Charlottesville Breaking News
With the prosecution winding down its decade-long work on the Terry Dowdell Ponzi scheme– one of the world's largest until Bernie Madoff took such crimes to new depths– prosecutors and investigators took a victory lap of sorts Friday at the Charlottesville federal courthouse. They announced an effort to seek more than $24 million in restitution atop the $34 million recovered by a quick-thinking Securities and Exchange Commission official's account freeze.
"It's a great message case," said Steve Levine, the SEC official who reportedly froze Dowdell's accounts nearly ten years ago, just a day before a pack of wire transfers were about to move the money to Dowdell and fellow conspirators. Levine notes that most of the convicts were brokers, those whose training is designed to prevent them from ever claiming that they, too, were duped.
The most recent broker to fall is Brigit "Gitte" Mechlenburg. A now 63-year-old Dane who'd been working in Massachusetts, Mechlenburg had already been barred by the SEC from the investment industry when she allegedly rounded up about $13 million from investors in what Dowdell and others had been calling their "Vavasseur" program.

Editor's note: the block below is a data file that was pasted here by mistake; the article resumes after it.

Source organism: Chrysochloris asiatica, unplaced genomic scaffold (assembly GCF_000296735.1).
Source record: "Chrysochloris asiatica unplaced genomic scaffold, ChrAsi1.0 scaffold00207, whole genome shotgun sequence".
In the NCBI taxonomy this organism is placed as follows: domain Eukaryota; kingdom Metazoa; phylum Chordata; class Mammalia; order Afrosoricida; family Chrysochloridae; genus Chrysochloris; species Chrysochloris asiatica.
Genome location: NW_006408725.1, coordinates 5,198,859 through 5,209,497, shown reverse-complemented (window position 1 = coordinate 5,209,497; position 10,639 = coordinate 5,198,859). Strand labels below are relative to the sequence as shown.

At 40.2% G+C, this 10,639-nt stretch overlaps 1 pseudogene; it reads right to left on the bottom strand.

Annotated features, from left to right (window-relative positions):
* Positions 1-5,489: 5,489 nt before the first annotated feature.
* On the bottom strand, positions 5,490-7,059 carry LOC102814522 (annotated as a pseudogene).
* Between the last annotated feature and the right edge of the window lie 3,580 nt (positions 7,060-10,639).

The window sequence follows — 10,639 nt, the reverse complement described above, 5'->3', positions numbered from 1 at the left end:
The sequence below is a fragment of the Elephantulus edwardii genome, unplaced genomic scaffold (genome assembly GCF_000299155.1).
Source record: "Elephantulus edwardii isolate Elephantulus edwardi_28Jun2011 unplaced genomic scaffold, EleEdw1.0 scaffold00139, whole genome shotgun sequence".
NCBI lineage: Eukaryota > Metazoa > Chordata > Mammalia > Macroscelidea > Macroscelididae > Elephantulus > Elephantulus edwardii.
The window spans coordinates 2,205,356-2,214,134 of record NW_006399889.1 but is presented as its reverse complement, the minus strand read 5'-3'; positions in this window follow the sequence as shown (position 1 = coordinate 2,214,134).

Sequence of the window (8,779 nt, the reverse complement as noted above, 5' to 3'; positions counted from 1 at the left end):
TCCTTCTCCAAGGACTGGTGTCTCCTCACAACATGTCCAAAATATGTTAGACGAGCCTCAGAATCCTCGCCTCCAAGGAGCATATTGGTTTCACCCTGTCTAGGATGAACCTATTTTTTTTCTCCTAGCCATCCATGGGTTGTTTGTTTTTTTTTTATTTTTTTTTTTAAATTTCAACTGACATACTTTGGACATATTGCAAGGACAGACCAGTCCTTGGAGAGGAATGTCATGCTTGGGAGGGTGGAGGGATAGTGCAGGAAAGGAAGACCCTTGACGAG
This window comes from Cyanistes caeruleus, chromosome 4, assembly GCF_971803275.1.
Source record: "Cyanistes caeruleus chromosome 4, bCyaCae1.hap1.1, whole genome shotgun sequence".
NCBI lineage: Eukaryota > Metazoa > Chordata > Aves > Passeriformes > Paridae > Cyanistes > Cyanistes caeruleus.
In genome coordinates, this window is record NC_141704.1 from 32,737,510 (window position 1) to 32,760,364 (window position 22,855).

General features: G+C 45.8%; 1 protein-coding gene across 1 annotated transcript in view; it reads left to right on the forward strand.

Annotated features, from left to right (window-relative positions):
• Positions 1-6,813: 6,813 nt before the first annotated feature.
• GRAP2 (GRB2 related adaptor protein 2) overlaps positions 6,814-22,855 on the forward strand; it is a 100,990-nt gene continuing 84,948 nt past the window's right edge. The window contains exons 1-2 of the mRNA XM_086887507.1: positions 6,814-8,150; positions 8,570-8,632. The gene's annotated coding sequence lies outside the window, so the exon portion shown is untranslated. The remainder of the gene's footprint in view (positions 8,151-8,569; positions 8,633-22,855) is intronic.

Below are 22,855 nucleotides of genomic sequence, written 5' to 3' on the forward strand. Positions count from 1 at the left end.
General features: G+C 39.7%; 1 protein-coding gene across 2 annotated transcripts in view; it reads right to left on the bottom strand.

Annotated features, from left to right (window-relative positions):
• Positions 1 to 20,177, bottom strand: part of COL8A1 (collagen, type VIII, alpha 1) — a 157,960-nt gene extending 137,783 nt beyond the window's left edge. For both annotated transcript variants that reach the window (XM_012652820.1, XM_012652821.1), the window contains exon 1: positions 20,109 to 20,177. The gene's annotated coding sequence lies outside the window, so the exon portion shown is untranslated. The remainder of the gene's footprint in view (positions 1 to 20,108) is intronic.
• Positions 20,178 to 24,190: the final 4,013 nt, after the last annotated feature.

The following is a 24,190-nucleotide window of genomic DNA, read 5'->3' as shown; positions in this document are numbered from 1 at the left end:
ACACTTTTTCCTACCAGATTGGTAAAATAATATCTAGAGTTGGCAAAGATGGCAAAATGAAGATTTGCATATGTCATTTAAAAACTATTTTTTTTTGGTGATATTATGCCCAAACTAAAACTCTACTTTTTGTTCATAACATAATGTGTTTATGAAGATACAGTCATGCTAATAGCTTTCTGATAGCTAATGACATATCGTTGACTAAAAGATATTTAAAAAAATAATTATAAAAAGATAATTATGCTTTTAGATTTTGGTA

The trial for the assault charge against attorney Frank Buck for throttling his client in court ended quickly March 3 in another courtroom, without the former mayor getting hauled off to jail. Instead, Buck and his former client, Milton Leo John, a 53-year-old airline pilot who faced a separate charge for using abusive language, settled their differences with a civil settlement, and the criminal charges were dismissed.
The case rocked the Charlottesville legal community when the 65-year-old Buck, who served as mayor from 1980-1988, was arrested last fall for misdemeanor assault, which carries up to 12 months in jail.
"I snapped," Buck admitted to Hook reporter Courteney Stuart after the November 11 incident.
The case caused a cascade of legal calisthenics including seating a pair of special out-of-town prosecutors as well as a visiting judge after Commonwealth's Attorney Dave Chapman and General District Judge Bob Downer recused themselves, each citing Buck's long tenure practicing law in Charlottesville.
The throttling took place November 10 during a recess in Juvenile and Domestic Relations Court, where Buck was representing John on a child support issue and the discussion turned to a previous domestic abuse charge that John wanted expunged. According to John's complai...